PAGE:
Trump Is 'Playing With Fire,' Turkey Says, After U.S. Sets Up Syrian Border Force

President Donald Trump has been accused of "playing with fire" after the United States announced it was working with Syrian militia allies to set up a new border force. 

Turkey's Deputy Prime Minister Bekir Bozdag accused the Trump administration of "provocative" behavior over the plans, which the U.S. says could see as many as 30,000 personnel employed.

Turkey regards the Kurdish YPG militia, which will form part of the force, as a terrorist group. 

GettyImages-904310628 Turkey said in November that President Donald Trump had assured its President he had issued instructions not to supply weapons to the Kurdish YPG. Nicholas Kamm/AFP/Getty

Bozdag warned that the decision to include Kurdish militia forces in the border patrol was a risky move.

The U.S.-led coalition has said it has already recruited 230 new cadets for the new security force established to help secure areas recently liberated from Islamic State (ISIS) militants.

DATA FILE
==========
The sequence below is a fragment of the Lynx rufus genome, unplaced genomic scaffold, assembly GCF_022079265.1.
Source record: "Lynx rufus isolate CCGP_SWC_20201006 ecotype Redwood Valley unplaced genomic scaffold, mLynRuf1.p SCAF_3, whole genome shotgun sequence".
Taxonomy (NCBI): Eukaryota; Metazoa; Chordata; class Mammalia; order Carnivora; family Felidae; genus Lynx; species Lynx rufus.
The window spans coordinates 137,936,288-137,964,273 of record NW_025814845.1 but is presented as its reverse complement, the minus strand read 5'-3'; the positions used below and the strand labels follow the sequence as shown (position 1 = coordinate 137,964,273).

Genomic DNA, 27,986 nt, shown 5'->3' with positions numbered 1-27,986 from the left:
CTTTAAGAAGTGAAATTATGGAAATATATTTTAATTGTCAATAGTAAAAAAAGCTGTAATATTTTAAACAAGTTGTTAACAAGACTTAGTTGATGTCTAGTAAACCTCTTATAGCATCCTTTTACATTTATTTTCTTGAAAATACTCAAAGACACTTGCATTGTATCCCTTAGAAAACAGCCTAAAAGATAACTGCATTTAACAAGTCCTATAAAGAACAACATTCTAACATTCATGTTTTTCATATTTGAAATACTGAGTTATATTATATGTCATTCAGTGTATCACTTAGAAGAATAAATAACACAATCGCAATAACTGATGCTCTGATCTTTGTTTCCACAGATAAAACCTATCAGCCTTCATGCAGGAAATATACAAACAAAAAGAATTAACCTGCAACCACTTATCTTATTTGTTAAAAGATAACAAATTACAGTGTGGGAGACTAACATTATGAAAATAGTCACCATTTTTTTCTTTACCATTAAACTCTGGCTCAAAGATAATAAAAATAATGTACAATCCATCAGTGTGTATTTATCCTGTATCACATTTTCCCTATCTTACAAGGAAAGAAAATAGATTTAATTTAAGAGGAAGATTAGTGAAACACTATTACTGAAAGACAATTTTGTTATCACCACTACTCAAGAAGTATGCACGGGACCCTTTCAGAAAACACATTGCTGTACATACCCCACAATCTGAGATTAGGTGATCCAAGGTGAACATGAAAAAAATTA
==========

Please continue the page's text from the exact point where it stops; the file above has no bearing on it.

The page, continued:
The force's main priority will be to secure Syria's northern border with Turkey, as well as the eastern border with Iraq, according to the Associated Press.

The coalition told the AP on Monday that the aim was to develop a 30,000-strong force over the next several years, with at least half of the patrol team made up of fighters from existing Kurdish-led Syrian Democratic Forces.

Read more: Why did Trump stop Turks from coming to America?

The SDF presently controls nearly 25 percent of Syria's territory along the borders with Turkey and Iraq.

In a series of tweets written in Turkish, Bozdag added: "We could come suddenly one night," echoing the same warning that was reportedly uttered by Turkish President Recep Tayyip Erdoğan in September after he threatened to invade Iraq.

In November, Turkey said Trump had told Erdoğan he had issued instructions that weapons should not be provided to Kurdish YPG fighters in Syria, a move that Turkey welcomed.

Ankara has been increasingly infuriated by Washington’s support for the YPG militia, viewing it as an extension of the Kurdistan Workers Party, which has fought a decades-long insurgency in Turkey and is designated a terrorist group by several countries and organizations, including the U.S., Turkey and the European Union.